“Everything can be used in a lifetime.”

In his diary entry dated April 15, 1946, Joseph Cornell wrote: “One of best days at home. . . . Had satisfactory feeling about cleaning up debris on cellar floor—‘sweepings’ represent all the rich cross-currents ramifications that go into the boxes but which are not apparent…” Sweepings of gray bits of fuzz and balls of dust—material for a mouse.

Cornell could have been mistaken for a pack rat even without grabbing a broom. He assiduously gathered society’s flotsam and jetsam, filling up the basement of his modest clapboard home on Utopia Parkway in Flushing, Queens, New York. Rather he was a master shadow-box maker, a consummate artist, and all those found objects, the detritus from the shops and the streets, were his “source material.” He called his cellar studio, his “spare parts department,” which over the course of his life spread to the upstairs and left his living room shrouded in piles of yellowing newspapers, photograph albums, and magazine clippings. And in among the jumble, the past’s presence, was a tan-colored cardboard box, the size of a book, labeled in his hand: Mouse Material.

Paradoxically a recluse and an eager communicator, Cornell was a self-taught artist who barely could draw and paint; yet he found artistic legitimacy in his sheer manipulation of things, his assemblages of illustrations cut out from books and bric-a-brac—clouds and cork and carved birds, sand and stars and sewing notions, moons and marbles—whose meanings either eluded lucidity or begged myriad interpretations. As a result critics and art historians have tried to connect him to a multiple of isms, to every notable movement in the hundred-year span between 1840 and 1940. They’ve said he’s a child of the transcendentalists, a progeny of the romantics; they’ve called him nostalgic. They’ve considered him a Symbolist, a Dadaist, and a Surrealist. Of the latter Cornell said, “I do not share in the subconscious and the dream theories of the surrealists.”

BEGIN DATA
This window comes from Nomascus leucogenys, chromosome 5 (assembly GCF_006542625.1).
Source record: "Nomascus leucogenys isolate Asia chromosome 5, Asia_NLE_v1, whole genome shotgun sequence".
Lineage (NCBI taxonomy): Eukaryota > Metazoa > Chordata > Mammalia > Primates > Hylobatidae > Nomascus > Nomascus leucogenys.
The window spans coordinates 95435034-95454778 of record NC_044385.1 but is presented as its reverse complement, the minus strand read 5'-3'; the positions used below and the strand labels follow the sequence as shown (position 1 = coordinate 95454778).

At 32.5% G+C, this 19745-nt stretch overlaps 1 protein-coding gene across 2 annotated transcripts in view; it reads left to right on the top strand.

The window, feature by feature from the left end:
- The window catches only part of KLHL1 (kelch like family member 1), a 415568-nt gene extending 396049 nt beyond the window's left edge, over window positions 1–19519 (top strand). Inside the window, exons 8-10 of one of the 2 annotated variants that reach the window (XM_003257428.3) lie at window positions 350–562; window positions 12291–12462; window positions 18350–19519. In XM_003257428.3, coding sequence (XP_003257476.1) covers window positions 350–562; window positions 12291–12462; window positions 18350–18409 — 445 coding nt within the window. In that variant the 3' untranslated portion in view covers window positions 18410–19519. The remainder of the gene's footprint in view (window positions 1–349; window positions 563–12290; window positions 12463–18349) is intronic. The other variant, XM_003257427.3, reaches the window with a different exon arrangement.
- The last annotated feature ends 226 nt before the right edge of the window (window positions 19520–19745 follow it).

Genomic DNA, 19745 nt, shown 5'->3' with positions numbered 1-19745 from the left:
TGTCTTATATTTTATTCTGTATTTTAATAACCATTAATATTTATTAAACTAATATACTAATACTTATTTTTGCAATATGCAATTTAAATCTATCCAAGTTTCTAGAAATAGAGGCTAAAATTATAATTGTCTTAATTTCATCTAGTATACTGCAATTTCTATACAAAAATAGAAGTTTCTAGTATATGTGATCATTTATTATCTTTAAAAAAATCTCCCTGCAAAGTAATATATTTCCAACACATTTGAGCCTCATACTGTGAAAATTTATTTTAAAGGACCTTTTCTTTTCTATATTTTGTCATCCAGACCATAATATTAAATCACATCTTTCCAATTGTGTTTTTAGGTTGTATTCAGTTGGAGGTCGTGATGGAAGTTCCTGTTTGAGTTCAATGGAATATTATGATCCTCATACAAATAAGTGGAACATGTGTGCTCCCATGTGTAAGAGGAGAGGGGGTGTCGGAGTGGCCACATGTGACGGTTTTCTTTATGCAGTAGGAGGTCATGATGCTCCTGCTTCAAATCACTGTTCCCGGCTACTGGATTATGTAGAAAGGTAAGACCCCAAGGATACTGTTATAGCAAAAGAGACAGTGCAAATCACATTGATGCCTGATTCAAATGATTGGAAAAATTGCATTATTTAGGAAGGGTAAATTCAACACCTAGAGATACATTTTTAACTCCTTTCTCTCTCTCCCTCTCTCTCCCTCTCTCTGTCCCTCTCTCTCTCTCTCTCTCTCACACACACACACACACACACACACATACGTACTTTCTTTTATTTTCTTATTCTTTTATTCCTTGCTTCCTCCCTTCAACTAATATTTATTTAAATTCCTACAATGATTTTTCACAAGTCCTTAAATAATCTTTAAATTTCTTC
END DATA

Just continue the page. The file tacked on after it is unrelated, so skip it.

In his Museum series, each “museum in a box” that he made in the 1940s consists of twenty tiny glass jars filled with the vastness of the universe, such as ‘the Speed of Light’ and a ‘Thousand & One Nights,’ a ‘Juggling Act’ and a ‘White Landscape.’ The specific items vary slightly from one box to another, depending it seems on what he may have spotted in a particular moment and the associations he found. “Mayan feathers,” a “Venetian map,” and a “Sailors’ game.” But one item that appeared in all his museum boxes was that source material he had saved to the end of his life, the “Mouse material.”

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Sources of quotes: Lynda Roscoe Hartigan, “Joseph Cornell: A Biography,” Joseph Cornell, The Museum of Modern Art, 1980.

Other sources: Carter Ratcliff, “Joseph Cornell: Mechanic of the Ineffable,” Ibid.; Juan Antonio Suárez, “Joseph Cornell and the Secret Life of Things,” Pop Modernism: Noise And the Reinvention of the Everyday, 2007; Jeff Bagato, Mondo DC, 2005; Kirsten Hoving, Joseph Cornell and Astronomy:
A Case for the Stars, 2008.

(Image: Museum, assemblage by Joseph Cornell, 1944-1948, reproduced for non-commercial use only.)


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